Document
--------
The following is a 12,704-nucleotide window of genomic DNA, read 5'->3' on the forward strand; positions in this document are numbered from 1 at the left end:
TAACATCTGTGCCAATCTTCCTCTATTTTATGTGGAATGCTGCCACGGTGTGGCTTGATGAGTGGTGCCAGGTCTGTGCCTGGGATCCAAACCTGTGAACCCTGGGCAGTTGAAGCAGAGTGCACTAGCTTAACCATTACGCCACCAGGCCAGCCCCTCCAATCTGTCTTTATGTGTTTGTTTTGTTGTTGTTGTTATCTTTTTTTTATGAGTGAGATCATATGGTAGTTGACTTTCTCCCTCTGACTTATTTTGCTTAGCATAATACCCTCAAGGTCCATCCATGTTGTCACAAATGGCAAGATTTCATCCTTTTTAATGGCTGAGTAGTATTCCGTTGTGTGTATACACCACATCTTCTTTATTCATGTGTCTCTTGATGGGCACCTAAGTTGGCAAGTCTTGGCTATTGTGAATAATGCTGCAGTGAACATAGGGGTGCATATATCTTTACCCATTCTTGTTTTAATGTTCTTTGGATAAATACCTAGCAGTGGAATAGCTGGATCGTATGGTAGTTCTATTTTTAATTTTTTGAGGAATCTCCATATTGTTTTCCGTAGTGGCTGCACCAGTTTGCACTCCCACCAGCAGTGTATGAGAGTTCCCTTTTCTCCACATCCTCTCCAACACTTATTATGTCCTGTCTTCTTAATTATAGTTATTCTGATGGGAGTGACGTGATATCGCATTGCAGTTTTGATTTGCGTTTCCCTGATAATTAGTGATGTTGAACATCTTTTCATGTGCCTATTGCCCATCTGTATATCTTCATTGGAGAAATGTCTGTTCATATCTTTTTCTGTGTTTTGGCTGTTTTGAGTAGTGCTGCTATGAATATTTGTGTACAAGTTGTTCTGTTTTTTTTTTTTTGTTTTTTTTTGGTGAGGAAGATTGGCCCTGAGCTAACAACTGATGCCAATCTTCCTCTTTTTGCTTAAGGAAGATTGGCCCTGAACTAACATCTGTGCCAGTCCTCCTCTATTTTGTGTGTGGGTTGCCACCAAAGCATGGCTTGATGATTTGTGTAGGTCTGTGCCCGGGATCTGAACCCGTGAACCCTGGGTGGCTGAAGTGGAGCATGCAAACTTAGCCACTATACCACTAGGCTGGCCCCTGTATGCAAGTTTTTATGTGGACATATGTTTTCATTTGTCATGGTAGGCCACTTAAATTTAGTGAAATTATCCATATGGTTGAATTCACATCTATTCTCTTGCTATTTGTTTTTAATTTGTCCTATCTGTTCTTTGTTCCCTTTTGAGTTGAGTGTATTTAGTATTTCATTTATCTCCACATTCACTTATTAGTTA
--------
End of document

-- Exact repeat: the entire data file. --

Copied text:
The following is a 12,704-nucleotide window of genomic DNA, read 5'->3' on the forward strand; positions in this document are numbered from 1 at the left end:
TAACATCTGTGCCAATCTTCCTCTATTTTATGTGGAATGCTGCCACGGTGTGGCTTGATGAGTGGTGCCAGGTCTGTGCCTGGGATCCAAACCTGTGAACCCTGGGCAGTTGAAGCAGAGTGCACTAGCTTAACCATTACGCCACCAGGCCAGCCCCTCCAATCTGTCTTTATGTGTTTGTTTTGTTGTTGTTGTTATCTTTTTTTTATGAGTGAGATCATATGGTAGTTGACTTTCTCCCTCTGACTTATTTTGCTTAGCATAATACCCTCAAGGTCCATCCATGTTGTCACAAATGGCAAGATTTCATCCTTTTTAATGGCTGAGTAGTATTCCGTTGTGTGTATACACCACATCTTCTTTATTCATGTGTCTCTTGATGGGCACCTAAGTTGGCAAGTCTTGGCTATTGTGAATAATGCTGCAGTGAACATAGGGGTGCATATATCTTTACCCATTCTTGTTTTAATGTTCTTTGGATAAATACCTAGCAGTGGAATAGCTGGATCGTATGGTAGTTCTATTTTTAATTTTTTGAGGAATCTCCATATTGTTTTCCGTAGTGGCTGCACCAGTTTGCACTCCCACCAGCAGTGTATGAGAGTTCCCTTTTCTCCACATCCTCTCCAACACTTATTATGTCCTGTCTTCTTAATTATAGTTATTCTGATGGGAGTGACGTGATATCGCATTGCAGTTTTGATTTGCGTTTCCCTGATAATTAGTGATGTTGAACATCTTTTCATGTGCCTATTGCCCATCTGTATATCTTCATTGGAGAAATGTCTGTTCATATCTTTTTCTGTGTTTTGGCTGTTTTGAGTAGTGCTGCTATGAATATTTGTGTACAAGTTGTTCTGTTTTTTTTTTTTTGTTTTTTTTTGGTGAGGAAGATTGGCCCTGAGCTAACAACTGATGCCAATCTTCCTCTTTTTGCTTAAGGAAGATTGGCCCTGAACTAACATCTGTGCCAGTCCTCCTCTATTTTGTGTGTGGGTTGCCACCAAAGCATGGCTTGATGATTTGTGTAGGTCTGTGCCCGGGATCTGAACCCGTGAACCCTGGGTGGCTGAAGTGGAGCATGCAAACTTAGCCACTATACCACTAGGCTGGCCCCTGTATGCAAGTTTTTATGTGGACATATGTTTTCATTTGTCATGGTAGGCCACTTAAATTTAGTGAAATTATCCATATGGTTGAATTCACATCTATTCTCTTGCTATTTGTTTTTAATTTGTCCTATCTGTTCTTTGTTCCCTTTTGAGTTGAGTGTATTTAGTATTTCATTTATCTCCACATTCACTTATTAGTTA